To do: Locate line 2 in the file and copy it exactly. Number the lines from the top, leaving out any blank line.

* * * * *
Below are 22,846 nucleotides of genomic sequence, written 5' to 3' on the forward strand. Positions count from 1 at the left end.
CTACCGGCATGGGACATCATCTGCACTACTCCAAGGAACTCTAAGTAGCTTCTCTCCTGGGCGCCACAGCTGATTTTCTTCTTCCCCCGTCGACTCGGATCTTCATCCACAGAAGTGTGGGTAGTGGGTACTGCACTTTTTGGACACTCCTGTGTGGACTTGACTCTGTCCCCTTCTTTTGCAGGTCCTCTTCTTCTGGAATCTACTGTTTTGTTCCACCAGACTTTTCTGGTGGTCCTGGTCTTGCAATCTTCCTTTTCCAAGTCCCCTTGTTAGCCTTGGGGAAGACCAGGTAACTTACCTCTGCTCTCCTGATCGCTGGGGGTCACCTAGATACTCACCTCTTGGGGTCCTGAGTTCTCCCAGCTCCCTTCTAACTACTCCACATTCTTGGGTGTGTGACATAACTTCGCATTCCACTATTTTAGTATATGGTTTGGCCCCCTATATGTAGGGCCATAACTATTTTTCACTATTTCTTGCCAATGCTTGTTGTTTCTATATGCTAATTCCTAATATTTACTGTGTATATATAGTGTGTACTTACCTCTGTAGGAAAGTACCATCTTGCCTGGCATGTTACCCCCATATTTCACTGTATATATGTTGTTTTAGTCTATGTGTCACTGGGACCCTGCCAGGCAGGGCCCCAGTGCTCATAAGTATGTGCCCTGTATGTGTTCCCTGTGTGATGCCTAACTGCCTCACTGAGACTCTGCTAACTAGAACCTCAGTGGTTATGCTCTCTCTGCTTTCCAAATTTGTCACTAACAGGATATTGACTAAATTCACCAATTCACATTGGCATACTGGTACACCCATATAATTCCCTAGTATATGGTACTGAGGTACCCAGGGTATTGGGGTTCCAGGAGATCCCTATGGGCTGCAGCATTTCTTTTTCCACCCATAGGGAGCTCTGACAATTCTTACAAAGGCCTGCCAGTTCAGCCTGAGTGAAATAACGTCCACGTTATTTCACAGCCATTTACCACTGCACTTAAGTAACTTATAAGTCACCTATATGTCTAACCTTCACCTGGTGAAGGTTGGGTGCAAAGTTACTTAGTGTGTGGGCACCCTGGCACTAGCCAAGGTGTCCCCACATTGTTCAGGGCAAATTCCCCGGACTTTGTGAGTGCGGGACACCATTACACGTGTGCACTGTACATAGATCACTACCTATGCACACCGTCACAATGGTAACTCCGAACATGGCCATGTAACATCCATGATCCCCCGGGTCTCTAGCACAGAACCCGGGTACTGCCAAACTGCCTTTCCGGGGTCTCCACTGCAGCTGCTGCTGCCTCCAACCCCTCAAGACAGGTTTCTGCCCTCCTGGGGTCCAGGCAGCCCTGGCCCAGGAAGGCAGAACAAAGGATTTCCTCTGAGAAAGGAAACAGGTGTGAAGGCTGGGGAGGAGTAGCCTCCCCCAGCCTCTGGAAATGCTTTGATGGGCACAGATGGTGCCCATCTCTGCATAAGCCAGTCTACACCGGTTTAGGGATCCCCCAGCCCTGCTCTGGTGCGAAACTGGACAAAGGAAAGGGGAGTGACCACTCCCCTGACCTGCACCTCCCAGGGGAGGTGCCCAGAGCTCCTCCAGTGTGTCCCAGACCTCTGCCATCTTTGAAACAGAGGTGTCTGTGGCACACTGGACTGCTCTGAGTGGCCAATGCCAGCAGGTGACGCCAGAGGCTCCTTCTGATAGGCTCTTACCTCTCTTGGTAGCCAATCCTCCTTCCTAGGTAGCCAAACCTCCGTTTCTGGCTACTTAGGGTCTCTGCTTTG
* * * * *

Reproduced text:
CTACCGGCATGGGACATCATCTGCACTACTCCAAGGAACTCTAAGTAGCTTCTCTCCTGGGCGCCACAGCTGATTTTCTTCTTCCCCCGTCGACTCGGATCTTCATCCACAGAAGTGTGGGTAGTGGGTACTGCACTTTTTGGACACTCCTGTGTGGACTTGACTCTGTCCCCTTCTTTTGCAGGTCCTCTTCTTCTGGAATCTACTGTTTTGTTCCACCAGACTTTTCTGGTGGTCCTGGTCTTGCAATCTTCCTTTTCCAAGTCCCCTTGTTAGCCTTGGGGAAGACCAGGTAACTTACCTCTGCTCTCCTGATCGCTGGGGGTCACCTAGATACTCACCTCTTGGGGTCCTGAGTTCTCCCAGCTCCCTTCTAACTACTCCACATTCTTGGGTGTGTGACATAACTTCGCATTCCACTATTTTAGTATATGGTTTGGCCCCCTATATGTAGGGCCATAACTATTTTTCACTATTTCTTGCCAATGCTTGTTGTTTCTATATGCTAATTCCTAATATTTACTGTGTATATATAGTGTGTACTTACCTCTGTAGGAAAGTACCATCTTGCCTGGCATGTTACCCCCATATTTCACTGTATATATGTTGTTTTAGTCTATGTGTCACTGGGACCCTGCCAGGCAGGGCCCCAGTGCTCATAAGTATGTGCCCTGTATGTGTTCCCTGTGTGATGCCTAACTGCCTCACTGAGACTCTGCTAACTAGAACCTCAGTGGTTATGCTCTCTCTGCTTTCCAAATTTGTCACTAACAGGATATTGACTAAATTCACCAATTCACATTGGCATACTGGTACACCCATATAATTCCCTAGTATATGGTACTGAGGTACCCAGGGTATTGGGGTTCCAGGAGATCCCTATGGGCTGCAGCATTTCTTTTTCCACCCATAGGGAGCTCTGACAATTCTTACAAAGGCCTGCCAGTTCAGCCTGAGTGAAATAACGTCCACGTTATTTCACAGCCATTTACCACTGCACTTAAGTAACTTATAAGTCACCTATATGTCTAACCTTCACCTGGTGAAGGTTGGGTGCAAAGTTACTTAGTGTGTGGGCACCCTGGCACTAGCCAAGGTGTCCCCACATTGTTCAGGGCAAATTCCCCGGACTTTGTGAGTGCGGGACACCATTACACGTGTGCACTGTACATAGATCACTACCTATGCACACCGTCACAATGGTAACTCCGAACATGGCCATGTAACATCCATGATCCCCCGGGTCTCTAGCACAGAACCCGGGTACTGCCAAACTGCCTTTCCGGGGTCTCCACTGCAGCTGCTGCTGCCTCCAACCCCTCAAGACAGGTTTCTGCCCTCCTGGGGTCCAGGCAGCCCTGGCCCAGGAAGGCAGAACAAAGGATTTCCTCTGAGAAAGGAAACAGGTGTGAAGGCTGGGGAGGAGTAGCCTCCCCCAGCCTCTGGAAATGCTTTGATGGGCACAGATGGTGCCCATCTCTGCATAAGCCAGTCTACACCGGTTTAGGGATCCCCCAGCCCTGCTCTGGTGCGAAACTGGACAAAGGAAAGGGGAGTGACCACTCCCCTGACCTGCACCTCCCAGGGGAGGTGCCCAGAGCTCCTCCAGTGTGTCCCAGACCTCTGCCATCTTTGAAACAGAGGTGTCTGTGGCACACTGGACTGCTCTGAGTGGCCAATGCCAGCAGGTGACGCCAGAGGCTCCTTCTGATAGGCTCTTACCTCTCTTGGTAGCCAATCCTCCTTCCTAGGTAGCCAAACCTCCGTTTCTGGCTACTTAGGGTCTCTGCTTTG